A documentary involving Julian Assange, the editor-in-chief of the controversial Wikileaks, should be a fascinating watch. Yet Laura Poitras doesn’t quite get us there. Sure, the film grants some insight into the man and the concerns surrounding the somewhat infamous internet platform. It just fails to delve deeply enough, or provide a narrow enough focus on any particular aspect, to create a lasting impact.
For those unfamiliar with the transplanted Australian, Julian Assange carries strong beliefs that knowledge is power and that a day without action is a day wasted. Interview footage of him explaining his mindset provides some of the most insightful, even inspiring, moments of the film. Had Laura Poitras been able to dig deeper and elicit more open dialogue with him, she probably could have uncovered some amazing gems. Unfortunately, she admits she could not garner his trust enough to get him to really open up.
She also declares that the film she made was not the one she set out to make. By the end, I question whether or not she really knew what film she wanted to make. The film crew witnessed some crazy turns of events surrounding Wikileaks, Julian Assange, and some of the other players involved. Material shared intrigues me at times. I respect a filmmaker who recognizes there may be a better story to uncover than the one originally planned.
I recall a documentary from SXSW several years ago called F**k for Forest. The film followed a group of young adults raising money through sex to save the rainforest. When they tried to give a large sum of money to a village that wouldn’t accept it, my interest peaked. What happened to this village that made them refuse that kind of money? I wished the filmmakers had realized how incredible the story could have been if they’d focused on that. Instead they followed around a bunch of people who were no different from any number of young adults, doing things that could easily be witnessed in any college town on a Friday night. It was a lost opportunity.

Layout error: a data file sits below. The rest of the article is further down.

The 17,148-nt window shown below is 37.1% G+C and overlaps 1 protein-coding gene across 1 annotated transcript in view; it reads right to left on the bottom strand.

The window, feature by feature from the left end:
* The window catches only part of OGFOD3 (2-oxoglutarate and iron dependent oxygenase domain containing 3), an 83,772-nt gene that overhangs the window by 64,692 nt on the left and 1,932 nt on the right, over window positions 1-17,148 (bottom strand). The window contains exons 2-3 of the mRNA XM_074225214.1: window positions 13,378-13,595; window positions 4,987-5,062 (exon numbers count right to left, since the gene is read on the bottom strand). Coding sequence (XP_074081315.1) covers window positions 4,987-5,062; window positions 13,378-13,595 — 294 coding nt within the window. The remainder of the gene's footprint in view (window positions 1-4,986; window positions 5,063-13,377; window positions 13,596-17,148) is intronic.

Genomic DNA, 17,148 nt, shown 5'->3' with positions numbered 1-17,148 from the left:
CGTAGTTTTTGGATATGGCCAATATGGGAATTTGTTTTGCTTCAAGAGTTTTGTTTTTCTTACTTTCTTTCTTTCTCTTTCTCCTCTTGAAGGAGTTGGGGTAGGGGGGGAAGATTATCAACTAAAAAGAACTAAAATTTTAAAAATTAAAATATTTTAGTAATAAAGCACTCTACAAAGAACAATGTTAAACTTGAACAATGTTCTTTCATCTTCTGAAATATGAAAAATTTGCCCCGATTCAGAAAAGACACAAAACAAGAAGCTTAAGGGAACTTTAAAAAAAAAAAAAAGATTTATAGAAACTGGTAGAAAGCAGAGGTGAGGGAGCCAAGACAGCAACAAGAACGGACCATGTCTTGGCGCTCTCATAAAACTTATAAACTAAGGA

I applaud Laura Poitras for seizing her opportunity to shift her focus to a possibly more intriguing story. However, the focus always felt too broad, as if she never knew what message she wanted the film to convey. A somewhat meandering look at the people and events surrounding Wikileaks over the past several years, Risk still provides some insight into the mind of Julian Assange, his staff, and the complexity of Wikileaks and its place in the world.
I’m glad to have received the insight, yet the film comes across as a distant voyeuristic look. While it tries to uncover something previously unexplored, Risk never quite draws close enough to be genuinely provocative.